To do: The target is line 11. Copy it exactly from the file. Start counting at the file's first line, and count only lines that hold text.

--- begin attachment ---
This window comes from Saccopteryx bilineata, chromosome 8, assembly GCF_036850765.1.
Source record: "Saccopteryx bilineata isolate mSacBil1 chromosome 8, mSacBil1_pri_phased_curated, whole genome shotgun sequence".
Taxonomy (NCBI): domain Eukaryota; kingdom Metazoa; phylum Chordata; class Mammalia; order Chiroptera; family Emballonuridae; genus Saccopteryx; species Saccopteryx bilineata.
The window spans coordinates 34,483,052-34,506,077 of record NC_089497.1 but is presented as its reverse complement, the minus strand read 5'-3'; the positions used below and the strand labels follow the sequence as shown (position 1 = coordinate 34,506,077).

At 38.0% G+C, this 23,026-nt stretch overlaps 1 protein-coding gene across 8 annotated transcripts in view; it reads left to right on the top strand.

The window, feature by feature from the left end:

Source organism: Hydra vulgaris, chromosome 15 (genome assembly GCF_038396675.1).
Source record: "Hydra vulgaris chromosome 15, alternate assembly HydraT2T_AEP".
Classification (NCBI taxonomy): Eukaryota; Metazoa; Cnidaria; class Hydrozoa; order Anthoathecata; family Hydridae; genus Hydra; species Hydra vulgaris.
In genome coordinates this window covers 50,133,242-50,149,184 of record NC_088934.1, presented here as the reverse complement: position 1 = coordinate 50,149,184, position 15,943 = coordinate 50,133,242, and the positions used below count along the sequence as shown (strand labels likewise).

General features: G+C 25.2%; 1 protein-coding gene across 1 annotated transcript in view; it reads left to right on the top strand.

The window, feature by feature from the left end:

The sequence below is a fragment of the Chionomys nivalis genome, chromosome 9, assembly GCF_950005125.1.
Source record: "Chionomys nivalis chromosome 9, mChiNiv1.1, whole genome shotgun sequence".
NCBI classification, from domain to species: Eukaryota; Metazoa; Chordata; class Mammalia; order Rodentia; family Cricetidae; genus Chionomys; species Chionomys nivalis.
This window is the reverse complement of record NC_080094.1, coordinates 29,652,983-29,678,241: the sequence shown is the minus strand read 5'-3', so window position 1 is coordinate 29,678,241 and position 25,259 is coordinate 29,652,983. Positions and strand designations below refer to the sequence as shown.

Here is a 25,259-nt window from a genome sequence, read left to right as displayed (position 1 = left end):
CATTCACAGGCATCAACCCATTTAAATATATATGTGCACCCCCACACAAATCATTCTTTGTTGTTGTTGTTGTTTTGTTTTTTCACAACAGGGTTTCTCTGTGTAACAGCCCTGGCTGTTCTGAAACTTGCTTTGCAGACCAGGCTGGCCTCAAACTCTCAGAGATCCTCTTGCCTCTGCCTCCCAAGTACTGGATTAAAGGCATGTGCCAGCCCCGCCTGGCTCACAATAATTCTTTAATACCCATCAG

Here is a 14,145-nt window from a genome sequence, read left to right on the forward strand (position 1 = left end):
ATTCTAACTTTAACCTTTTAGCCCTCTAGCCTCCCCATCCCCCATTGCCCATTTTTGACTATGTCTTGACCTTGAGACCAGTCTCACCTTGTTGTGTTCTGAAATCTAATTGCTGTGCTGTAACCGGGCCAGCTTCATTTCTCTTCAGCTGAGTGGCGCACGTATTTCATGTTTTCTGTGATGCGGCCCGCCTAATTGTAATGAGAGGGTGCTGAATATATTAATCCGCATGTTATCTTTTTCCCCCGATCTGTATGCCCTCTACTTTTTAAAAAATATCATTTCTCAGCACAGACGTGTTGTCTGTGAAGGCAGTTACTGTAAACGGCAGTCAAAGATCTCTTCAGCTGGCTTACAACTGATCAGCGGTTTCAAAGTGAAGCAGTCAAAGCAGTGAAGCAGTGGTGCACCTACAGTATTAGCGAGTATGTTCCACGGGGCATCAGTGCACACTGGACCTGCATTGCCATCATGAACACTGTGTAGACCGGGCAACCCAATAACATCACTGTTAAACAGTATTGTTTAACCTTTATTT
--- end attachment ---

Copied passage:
General features: G+C 25.2%; 1 protein-coding gene across 1 annotated transcript in view; it reads left to right on the top strand.